Sanctions are now very much headline news; companies have to be sure that they remain in-line with the latest sanctions lists
The beginning of 2022 has seen a huge rise in the profile of sanctions lists. There is now real pressure on organisations to make sure they are not dealing with banned organisations or individuals. Those companies that fail to check are not only falling foul of regulation, but also potentially ruining their reputation.
The process of checking sanctions lists has always been complicated, especially for organisations that are dealing with multiple companies and individuals across multiple countries. However, with the sanctions landscape now constantly moving and increasingly complex, the process is more difficult than ever.
The increasingly complex sanctions landscape
The process for checking sanctions lists has long been an onerous one. With multiple lists depending on which sector you are doing business in, in which country you are operating and which individual or company you might be working with, the effort needed to ensure you are in-line with regulations was huge – especially when this process was a manual one.
For UK companies Brexit had already added a layer of complexity to the sanctions checking process. The move away from the EU meant that companies within the UK were longer subject to EU sanctions and had to abide by the UK’s own sanction regime, the Sanctions and Anti-Money Laundering Act 2018. Companies were forced to review all lists to ensure that there were no changes.
However, in the first few months of 2022 the UK Government has added 750 extra companies and individuals to sanctions lists since the start of the Ukrainian crisis. Suddenly the checking of sanctions has become even more complex, and frankly important. The penalties for failing to ensure you are dealing with individuals and companies not on sanctions lists are increasing all of the time too.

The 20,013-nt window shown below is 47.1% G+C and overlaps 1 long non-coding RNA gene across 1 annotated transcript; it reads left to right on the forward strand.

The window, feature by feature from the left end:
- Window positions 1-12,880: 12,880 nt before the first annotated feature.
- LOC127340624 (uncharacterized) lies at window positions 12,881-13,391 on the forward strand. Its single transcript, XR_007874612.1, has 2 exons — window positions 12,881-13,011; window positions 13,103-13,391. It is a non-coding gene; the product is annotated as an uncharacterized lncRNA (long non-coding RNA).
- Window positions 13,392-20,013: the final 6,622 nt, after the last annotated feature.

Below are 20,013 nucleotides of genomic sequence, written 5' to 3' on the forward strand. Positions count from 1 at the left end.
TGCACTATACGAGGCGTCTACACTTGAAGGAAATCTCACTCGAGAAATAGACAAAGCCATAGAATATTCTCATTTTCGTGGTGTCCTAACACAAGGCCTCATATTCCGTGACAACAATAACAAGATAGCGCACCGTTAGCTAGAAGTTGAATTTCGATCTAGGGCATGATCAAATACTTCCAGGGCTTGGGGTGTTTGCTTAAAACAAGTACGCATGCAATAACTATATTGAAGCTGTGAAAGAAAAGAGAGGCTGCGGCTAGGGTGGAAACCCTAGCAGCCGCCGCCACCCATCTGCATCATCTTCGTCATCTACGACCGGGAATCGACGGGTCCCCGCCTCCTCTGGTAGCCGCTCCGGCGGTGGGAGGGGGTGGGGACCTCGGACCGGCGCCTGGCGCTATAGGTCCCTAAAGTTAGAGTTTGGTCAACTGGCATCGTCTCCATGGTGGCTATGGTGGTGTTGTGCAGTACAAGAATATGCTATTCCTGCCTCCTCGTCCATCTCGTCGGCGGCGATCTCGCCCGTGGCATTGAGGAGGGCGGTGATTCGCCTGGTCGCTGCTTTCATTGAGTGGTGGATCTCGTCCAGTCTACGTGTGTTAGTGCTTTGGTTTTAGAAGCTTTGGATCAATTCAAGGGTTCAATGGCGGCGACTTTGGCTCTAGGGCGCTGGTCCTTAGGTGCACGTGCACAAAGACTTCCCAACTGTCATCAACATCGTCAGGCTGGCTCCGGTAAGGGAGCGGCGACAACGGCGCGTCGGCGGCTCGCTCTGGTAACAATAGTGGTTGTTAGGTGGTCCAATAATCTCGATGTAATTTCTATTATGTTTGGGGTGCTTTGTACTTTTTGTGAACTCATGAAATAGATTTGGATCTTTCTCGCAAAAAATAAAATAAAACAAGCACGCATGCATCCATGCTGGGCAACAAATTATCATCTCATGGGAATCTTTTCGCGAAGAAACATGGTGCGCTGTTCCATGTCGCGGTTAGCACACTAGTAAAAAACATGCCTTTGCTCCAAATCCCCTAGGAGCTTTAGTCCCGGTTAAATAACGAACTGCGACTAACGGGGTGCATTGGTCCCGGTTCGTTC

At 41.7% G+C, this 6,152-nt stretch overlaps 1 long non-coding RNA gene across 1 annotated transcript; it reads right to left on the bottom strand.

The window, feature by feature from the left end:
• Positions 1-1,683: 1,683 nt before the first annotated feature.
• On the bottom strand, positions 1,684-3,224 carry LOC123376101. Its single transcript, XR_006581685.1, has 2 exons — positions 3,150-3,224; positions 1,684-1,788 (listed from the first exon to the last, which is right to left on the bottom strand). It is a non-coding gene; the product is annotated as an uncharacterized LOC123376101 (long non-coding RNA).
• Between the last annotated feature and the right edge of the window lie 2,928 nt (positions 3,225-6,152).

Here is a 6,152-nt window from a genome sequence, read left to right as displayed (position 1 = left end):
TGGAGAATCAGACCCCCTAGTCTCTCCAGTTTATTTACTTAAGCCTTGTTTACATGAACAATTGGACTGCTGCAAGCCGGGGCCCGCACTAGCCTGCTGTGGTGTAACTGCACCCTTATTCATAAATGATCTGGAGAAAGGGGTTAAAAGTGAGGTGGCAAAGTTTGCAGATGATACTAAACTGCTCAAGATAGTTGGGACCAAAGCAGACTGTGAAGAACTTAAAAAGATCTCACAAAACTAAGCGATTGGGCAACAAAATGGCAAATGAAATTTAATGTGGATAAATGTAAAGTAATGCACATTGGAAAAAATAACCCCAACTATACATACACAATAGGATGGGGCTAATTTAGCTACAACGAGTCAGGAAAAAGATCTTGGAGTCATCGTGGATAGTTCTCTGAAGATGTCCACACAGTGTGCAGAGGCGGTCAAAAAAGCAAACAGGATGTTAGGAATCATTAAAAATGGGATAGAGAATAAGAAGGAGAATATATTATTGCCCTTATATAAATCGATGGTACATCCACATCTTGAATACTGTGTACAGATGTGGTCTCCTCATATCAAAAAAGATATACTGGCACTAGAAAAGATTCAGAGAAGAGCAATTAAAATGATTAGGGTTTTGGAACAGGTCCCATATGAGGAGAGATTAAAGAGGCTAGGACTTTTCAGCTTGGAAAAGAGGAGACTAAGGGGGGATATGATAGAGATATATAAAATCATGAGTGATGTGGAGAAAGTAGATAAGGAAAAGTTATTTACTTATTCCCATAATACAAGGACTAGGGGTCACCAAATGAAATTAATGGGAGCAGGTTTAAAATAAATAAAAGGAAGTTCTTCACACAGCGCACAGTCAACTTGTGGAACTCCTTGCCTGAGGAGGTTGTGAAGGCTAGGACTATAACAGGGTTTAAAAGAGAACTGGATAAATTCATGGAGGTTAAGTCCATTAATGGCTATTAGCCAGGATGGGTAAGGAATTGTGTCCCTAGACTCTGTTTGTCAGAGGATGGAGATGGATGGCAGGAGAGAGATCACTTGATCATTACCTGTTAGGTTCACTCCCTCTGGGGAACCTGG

Even as far back as March 2020, Standard Chartered Bank was fined £20.47million by the Office of Financial Sanctions Implementation (OFSI), for dealing with Denizbank A.S., which was wholly owned by Sberbank in Russia, which was on the Ukraine sanctions regulations after the annexation of Crimea. This fine marked a significant shift in the OFSI’s approach and one that presumably marks a line in the sand for anyone caught dealing with sanctioned Russian organisations.
It is not just the financial implications though. We have seen over the past few weeks real pressures on organisations that were perceived to be continuing to operate within the Russian state or with Russian companies. For those UK organisations who may have missed a name on a sanctions list and been pulled up by the OFSI, the resulting publicity could have a hugely detrimental impact on reputation.
Time to automate the sanctions checking process
With so many names being added on such a regular basis companies cannot afford to take an on/off approach to checking sanctions lists. Many companies continue to give responsibility to one person to manually check every time a payment is due to go out or a new contract is about to be signed. This is obviously, no longer an effective way of ensuring adherence to sanctions.
Companies are turning to an automated approach. Implementing easy-to-use, easy to integrate and powerful systems that enable organisations to check their clients against current international sanctions lists on an ongoing basis, takes the responsibility away from individuals. Automating the process like this means organisations can be confident of adherence even when, like now, the lists are in a constant state of flux.
Such systems can automatically search all assigned, relevant, sanctions lists and quickly identify any new additions that had not been previously identified. It is clear that the sanctions landscape is not going to be getting any clearer or less complex in the coming weeks and months. Certainly, we should expect more names to be added on to sanctions lists or increased sanctions placed on those already included.
For organisations dealing with multiple companies and individuals in multiple territories, across multiple sectors it is now almost impossible to successfully navigate the sanctions landscape without automating the process. Failing to adhere sanctions is undoubtedly going to have an increasingly severe impact on companies from both a financial and reputational perspective.